Lord Munodi: Governor of Lagado, a town in Balnibarbi. Unlike the projectors, he applies tested methods only. The result is that he and the people he governs thrive. 
Governor of Glubbdubdrib: Ruler of a tiny island of sorcerers and magicians. He has the power to call anyone from the dead to serve him as he pleases for twenty-four hours. He allows Gulliver to select dead persons to be called forth and to question them. Gulliver chooses Alexander the Great, Hannibal, Caesar, Brutus, and others. 
Struldbrugs: Immortal humans who continue to age, suffering endless illness and infirmity.
Robert Purefoy: Surgeon on the Adventurer, a ship on which Gulliver is the captain. 
Mutineers: Unsavory men who seize control of the Adventurer, the ship that Gulliver captains.
James Welch: Adventurer crewman who informs Gulliver that the mutineers are setting Gulliver ashore.
*hnhmns: Intelligent horses who establish an exemplary society in which all members respect one another equally. They are so morally advanced that they never lie or hate. In fact, they do not even understand what lying and hatred are. 
Yahoos: Ugly, repulsive creatures in the land of the houyhnhmns. They live like animals but resemble humans. They serve the Houyhnhmns as draft animals. A Houyhnhmns tells Gulliver that "there was nothing that rendered the Yahoos more odious, than their undistinguishing appetite to devour every thing that came in their way, whether herbs, roots, berries, the corrupted flesh of animals, or all mingled together: and it was peculiar in their temper, that they were fonder of what they could get by rapine or stealth, at a greater distance, than much better food provided for them at home. If their prey held out, they would eat till they were ready to burst; after which, nature had pointed out to them a certain root that gave them a general evacuation."
Don Pedro de Mendez: Portuguese ship captain who rescues Gulliver and treats him well while helping him to return to England.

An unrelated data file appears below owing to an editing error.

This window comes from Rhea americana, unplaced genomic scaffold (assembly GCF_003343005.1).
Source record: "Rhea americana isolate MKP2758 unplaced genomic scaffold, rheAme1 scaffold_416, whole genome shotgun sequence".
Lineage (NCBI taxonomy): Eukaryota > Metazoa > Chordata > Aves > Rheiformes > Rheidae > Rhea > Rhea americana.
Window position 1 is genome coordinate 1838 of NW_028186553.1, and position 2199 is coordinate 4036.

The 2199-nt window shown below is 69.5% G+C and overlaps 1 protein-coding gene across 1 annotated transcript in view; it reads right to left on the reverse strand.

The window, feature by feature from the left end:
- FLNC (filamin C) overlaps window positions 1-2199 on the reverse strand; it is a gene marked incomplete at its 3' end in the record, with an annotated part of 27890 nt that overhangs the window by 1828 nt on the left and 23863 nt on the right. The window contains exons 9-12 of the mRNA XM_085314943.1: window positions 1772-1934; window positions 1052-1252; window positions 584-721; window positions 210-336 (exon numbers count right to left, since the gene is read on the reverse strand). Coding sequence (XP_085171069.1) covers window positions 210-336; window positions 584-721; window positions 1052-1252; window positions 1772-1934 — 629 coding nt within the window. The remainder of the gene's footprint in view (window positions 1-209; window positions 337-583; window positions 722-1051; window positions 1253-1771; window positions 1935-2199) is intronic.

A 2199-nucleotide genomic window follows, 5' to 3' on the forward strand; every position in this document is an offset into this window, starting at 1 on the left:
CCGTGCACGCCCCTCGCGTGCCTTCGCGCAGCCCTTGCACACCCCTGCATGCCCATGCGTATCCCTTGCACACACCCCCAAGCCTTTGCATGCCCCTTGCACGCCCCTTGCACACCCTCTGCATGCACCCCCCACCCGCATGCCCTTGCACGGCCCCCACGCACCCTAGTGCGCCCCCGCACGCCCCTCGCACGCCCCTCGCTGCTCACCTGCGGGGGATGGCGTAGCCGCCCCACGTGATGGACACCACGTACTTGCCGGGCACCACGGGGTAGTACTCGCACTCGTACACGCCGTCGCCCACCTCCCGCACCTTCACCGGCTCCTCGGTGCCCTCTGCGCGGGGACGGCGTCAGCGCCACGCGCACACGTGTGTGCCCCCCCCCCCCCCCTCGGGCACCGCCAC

Plot Summary
By Michael J. Cummings...© 2005

.......After serving three-and-a-half years as surgeon aboard the Swallow, physician Lemuel Gulliver returns to London. There, he marries and takes on patients. However, because his practice cannot sustain himself and his wife, he goes to sea again to make his living, this time for six years on two different ships. When he returns home again, he opens a practice at a new location, then another. Still his business fails to thrive. He could overcharge his patients, like most other physicians, and enjoy a comfortable living. But because he is honest, he refuses to do so. Instead, he signs on as surgeon on another ship, the Antelope, and leaves Bristol, England, on May 4, 1699, on a journey to the South Seas. 
.......While heading into the East Indies, the ship encounters a violent storm and sinks. All are lost except Gulliver, who swims to an island. While he sleeps, inhabitants of the island—creatures six inches high at most—bind him. After he awakens, they give him food and convey him to the court of their emperor.
.......Calling him Man-Mountain, the little people keep Gulliver a prisoner for a considerable time. However, when they realize he poses no threat, they free him and teach him their strange language. He learns that the island is a nation called Lilliput. The Lilliputians have two political parties—one for those who wear high heels and one for those who wear low heels. Once the little people accept Gulliver, the king issues a decree on the 12th day of the 91st moon of his reign. It binds Gulliver to duties and services. For example, to speed the arrival of dispatches during emergencies, he must convey in his pocket the message, the messenger, and his horse to the destination. He must also assist workmen in construction projects, measure the boundaries of the kingdom by pacing off the distance along the coast, and serve as an ally in Lilliput’s war with Blefescu.